Whether you’re the leader of a for-profit business or a nonprofit organization, the question of money is never far from your mind. For nonprofits, the challenges are unique. Not only does a steady stream of cash determine if the organization can cover its operating costs, but without adequate funding, the organization’s entire mission is uncertain. Cash flow questions such as how much money is needed, where to get more funding, and how to handle emergencies are particularly stressful—especially if you have low cash reserves. Without sufficient funding, nonprofit leaders are in the precarious position of deciding which programs to continue, which to cut, and what personnel may need to be let go.
Although some nonprofits may receive funding from membership fees and by selling specific products and services, the three critical types of funding for nonprofits include fundraising, grants, and nonprofit loans or nonprofit lines of credit.
How Nonprofits Can Spend and Allocate Funds
Nonprofit organizations exist, by definition, to provide for and support the organization’s charitable goals and not to benefit the private interests of any individual or business. In exchange, the nonprofit does not pay taxes on its income and may receive an exemption from property taxes in some states. To keep its nonprofit status, the organization must account for its expenses by allocating spending into three categories:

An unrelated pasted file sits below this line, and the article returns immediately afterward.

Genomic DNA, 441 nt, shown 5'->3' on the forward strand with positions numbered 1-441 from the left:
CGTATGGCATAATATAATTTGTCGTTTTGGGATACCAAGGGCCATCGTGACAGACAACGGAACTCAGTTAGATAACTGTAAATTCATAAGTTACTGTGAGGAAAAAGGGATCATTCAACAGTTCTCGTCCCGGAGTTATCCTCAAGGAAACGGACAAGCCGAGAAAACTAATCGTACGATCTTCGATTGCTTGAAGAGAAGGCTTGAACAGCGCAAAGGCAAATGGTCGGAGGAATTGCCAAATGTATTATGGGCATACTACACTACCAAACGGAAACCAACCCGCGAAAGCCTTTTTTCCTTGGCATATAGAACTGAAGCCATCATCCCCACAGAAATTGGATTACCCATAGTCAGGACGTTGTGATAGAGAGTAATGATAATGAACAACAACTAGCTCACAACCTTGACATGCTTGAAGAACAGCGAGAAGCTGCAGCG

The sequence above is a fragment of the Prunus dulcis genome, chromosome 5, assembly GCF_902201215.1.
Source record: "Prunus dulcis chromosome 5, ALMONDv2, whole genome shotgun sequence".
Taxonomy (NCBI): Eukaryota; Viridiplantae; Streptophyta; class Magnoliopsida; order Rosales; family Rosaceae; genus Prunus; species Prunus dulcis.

- Program expenses. These are expenses directly connected to supporting the organization’s mission and goals, such as holding a workshop, making or delivering food and clothing, transportation, etc.
- Administrative expenses. Like for-profit businesses, nonprofits need staff to run their operations. These expenses include payroll, legal and accounting services, utilities, meeting expenses, cleaning, and more.
- Fundraising expenses. No matter how many volunteers you have, there are always expenses involved in fundraisings such as marketing, printing, and other costs related to publicizing a fundraising campaign.
As you can see, a lot of money is needed to keep a nonprofit going. When donations and grants aren’t enough, nonprofit leaders need to seek alternative funding sources such as a nonprofit line of credit.
Nonprofit Funding Isn’t Just About Fundraising
While it’s true fundraising is the heart and soul of the nonprofit, it’s also accurate nonprofit funding isn’t just about fundraising. Solely depending on fundraising as a funding source can put nonprofit organizations in a bind, especially when the economy is unstable and consumer and corporate donations are decreasing.
Still, the need for funds is real. Before turning to other funding sources, take a minute to assess the organization’s current funding models. What works well, and what funding sources don’t seem to be worth the time and effort you’re exerting for the return you’re getting (or not getting)? Have you created a plan for each source? Has the organization pursued other new funding sources? What other funding resources have other nonprofit organizations succeeded in getting? Talk to your team before undertaking anything new and meet with the organization’s accountant for ideas.
As previously stated, the three top sources of funding for nonprofits include:
Fundraising: To keep its 501(c)(3) status, a nonprofit organization must acquire at least one-third of its revenue from public support, such as individual donors, businesses, and other public charities. Fundraising events are the biggest supplier of public donations, although many nonprofit businesses receive significant contributions from beneficiaries of deceased supporters.